Haceby is a tiny shrunken village, with no buildings of this century, apart from the inevitable farm sheds. Now it comprises only the church and Moat Farm, with two inhabited cottages. The remaining buildings are empty and unused. The narrow road winds through the village seeming almost like a private drive.
This settlement stands on rising ground, and from the village are wide views of open countryside, rolling fields and hedges; small copses; tranquil untroubled views.
Near the church is a small informal green area and a grassy path leads to the churchyard. Beside the path is a small slightly sunken village pond.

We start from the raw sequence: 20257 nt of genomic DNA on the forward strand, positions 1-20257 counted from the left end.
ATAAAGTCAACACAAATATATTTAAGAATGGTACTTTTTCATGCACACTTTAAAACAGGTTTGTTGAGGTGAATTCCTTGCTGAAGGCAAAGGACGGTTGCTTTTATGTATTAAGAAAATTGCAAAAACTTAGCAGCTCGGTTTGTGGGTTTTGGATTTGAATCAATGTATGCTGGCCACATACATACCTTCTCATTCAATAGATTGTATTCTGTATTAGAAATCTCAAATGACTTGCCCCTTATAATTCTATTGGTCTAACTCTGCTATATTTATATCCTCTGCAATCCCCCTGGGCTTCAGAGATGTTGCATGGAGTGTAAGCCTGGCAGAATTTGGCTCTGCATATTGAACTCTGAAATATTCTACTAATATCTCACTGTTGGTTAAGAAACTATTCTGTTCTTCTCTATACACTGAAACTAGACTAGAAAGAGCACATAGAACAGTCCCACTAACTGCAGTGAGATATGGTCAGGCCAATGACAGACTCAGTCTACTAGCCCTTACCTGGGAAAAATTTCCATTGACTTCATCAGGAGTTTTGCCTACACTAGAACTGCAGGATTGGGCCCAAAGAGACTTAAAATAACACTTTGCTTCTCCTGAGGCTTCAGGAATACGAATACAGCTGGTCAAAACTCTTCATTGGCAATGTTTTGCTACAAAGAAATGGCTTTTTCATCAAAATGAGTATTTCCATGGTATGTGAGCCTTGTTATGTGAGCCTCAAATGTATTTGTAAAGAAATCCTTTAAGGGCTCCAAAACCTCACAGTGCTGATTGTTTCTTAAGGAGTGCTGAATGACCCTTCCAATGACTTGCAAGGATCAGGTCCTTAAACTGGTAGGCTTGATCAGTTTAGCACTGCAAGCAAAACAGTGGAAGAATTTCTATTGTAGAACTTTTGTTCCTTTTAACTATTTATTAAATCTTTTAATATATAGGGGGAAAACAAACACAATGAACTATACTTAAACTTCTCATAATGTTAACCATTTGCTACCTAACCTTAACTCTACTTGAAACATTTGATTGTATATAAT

Haceby, like nearby Newton, is part of the Welby estate. As a closed estate village it has not therefore been developed.
The name like so many in this area derives from the Old Norse, and comes from the personal name Haddr. In the Domesday Book it was called Hazebi.
This is a good village to see unaltered traditional farm buildings, in stone with pantile roofs. There is a lovely simple cart shed in a field opposite to the green. The pantile roof has a gentle sag as it spans across the four open bays of the shed, divided by three sturdy timber posts. Too narrow and low for most modern machinery the cart shed was once an important structure wherein were housed the valuable and often nicely decorated wooden farm carts.